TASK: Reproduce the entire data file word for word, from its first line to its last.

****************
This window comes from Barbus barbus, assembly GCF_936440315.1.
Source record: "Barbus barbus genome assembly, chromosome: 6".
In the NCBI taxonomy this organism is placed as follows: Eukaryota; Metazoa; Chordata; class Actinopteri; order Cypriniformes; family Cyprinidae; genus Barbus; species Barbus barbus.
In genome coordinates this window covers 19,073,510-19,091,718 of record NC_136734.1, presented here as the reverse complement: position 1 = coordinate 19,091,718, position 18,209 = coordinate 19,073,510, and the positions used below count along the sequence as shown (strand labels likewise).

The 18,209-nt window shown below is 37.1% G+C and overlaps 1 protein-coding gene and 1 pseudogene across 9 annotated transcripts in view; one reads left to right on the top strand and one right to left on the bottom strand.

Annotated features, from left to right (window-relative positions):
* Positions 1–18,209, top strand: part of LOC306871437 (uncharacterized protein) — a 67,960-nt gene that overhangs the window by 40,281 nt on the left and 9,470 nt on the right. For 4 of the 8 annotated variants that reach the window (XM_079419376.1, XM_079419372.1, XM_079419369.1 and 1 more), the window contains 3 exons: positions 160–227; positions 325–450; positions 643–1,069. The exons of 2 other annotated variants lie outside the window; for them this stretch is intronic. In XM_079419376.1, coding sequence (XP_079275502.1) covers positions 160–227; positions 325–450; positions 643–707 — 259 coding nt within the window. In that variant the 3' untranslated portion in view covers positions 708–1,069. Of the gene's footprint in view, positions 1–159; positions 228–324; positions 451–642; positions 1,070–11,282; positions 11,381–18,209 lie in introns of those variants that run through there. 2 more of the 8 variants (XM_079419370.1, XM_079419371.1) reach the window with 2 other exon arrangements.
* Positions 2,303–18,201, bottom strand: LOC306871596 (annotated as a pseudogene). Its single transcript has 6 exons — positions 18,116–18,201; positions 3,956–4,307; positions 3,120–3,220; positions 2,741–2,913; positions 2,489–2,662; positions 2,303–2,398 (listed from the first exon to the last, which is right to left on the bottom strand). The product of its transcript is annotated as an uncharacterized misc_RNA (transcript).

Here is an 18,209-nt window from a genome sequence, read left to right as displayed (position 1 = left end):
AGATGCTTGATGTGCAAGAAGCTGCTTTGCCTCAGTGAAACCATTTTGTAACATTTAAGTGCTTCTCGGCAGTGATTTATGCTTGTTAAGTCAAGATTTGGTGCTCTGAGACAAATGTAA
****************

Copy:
This window comes from Barbus barbus, assembly GCF_936440315.1.
Source record: "Barbus barbus genome assembly, chromosome: 6".
In the NCBI taxonomy this organism is placed as follows: Eukaryota; Metazoa; Chordata; class Actinopteri; order Cypriniformes; family Cyprinidae; genus Barbus; species Barbus barbus.
In genome coordinates this window covers 19,073,510-19,091,718 of record NC_136734.1, presented here as the reverse complement: position 1 = coordinate 19,091,718, position 18,209 = coordinate 19,073,510, and the positions used below count along the sequence as shown (strand labels likewise).

The 18,209-nt window shown below is 37.1% G+C and overlaps 1 protein-coding gene and 1 pseudogene across 9 annotated transcripts in view; one reads left to right on the top strand and one right to left on the bottom strand.

Annotated features, from left to right (window-relative positions):
* Positions 1–18,209, top strand: part of LOC306871437 (uncharacterized protein) — a 67,960-nt gene that overhangs the window by 40,281 nt on the left and 9,470 nt on the right. For 4 of the 8 annotated variants that reach the window (XM_079419376.1, XM_079419372.1, XM_079419369.1 and 1 more), the window contains 3 exons: positions 160–227; positions 325–450; positions 643–1,069. The exons of 2 other annotated variants lie outside the window; for them this stretch is intronic. In XM_079419376.1, coding sequence (XP_079275502.1) covers positions 160–227; positions 325–450; positions 643–707 — 259 coding nt within the window. In that variant the 3' untranslated portion in view covers positions 708–1,069. Of the gene's footprint in view, positions 1–159; positions 228–324; positions 451–642; positions 1,070–11,282; positions 11,381–18,209 lie in introns of those variants that run through there. 2 more of the 8 variants (XM_079419370.1, XM_079419371.1) reach the window with 2 other exon arrangements.
* Positions 2,303–18,201, bottom strand: LOC306871596 (annotated as a pseudogene). Its single transcript has 6 exons — positions 18,116–18,201; positions 3,956–4,307; positions 3,120–3,220; positions 2,741–2,913; positions 2,489–2,662; positions 2,303–2,398 (listed from the first exon to the last, which is right to left on the bottom strand). The product of its transcript is annotated as an uncharacterized misc_RNA (transcript).

Here is an 18,209-nt window from a genome sequence, read left to right as displayed (position 1 = left end):
AGATGCTTGATGTGCAAGAAGCTGCTTTGCCTCAGTGAAACCATTTTGTAACATTTAAGTGCTTCTCGGCAGTGATTTATGCTTGTTAAGTCAAGATTTGGTGCTCTGAGACAAATGTAA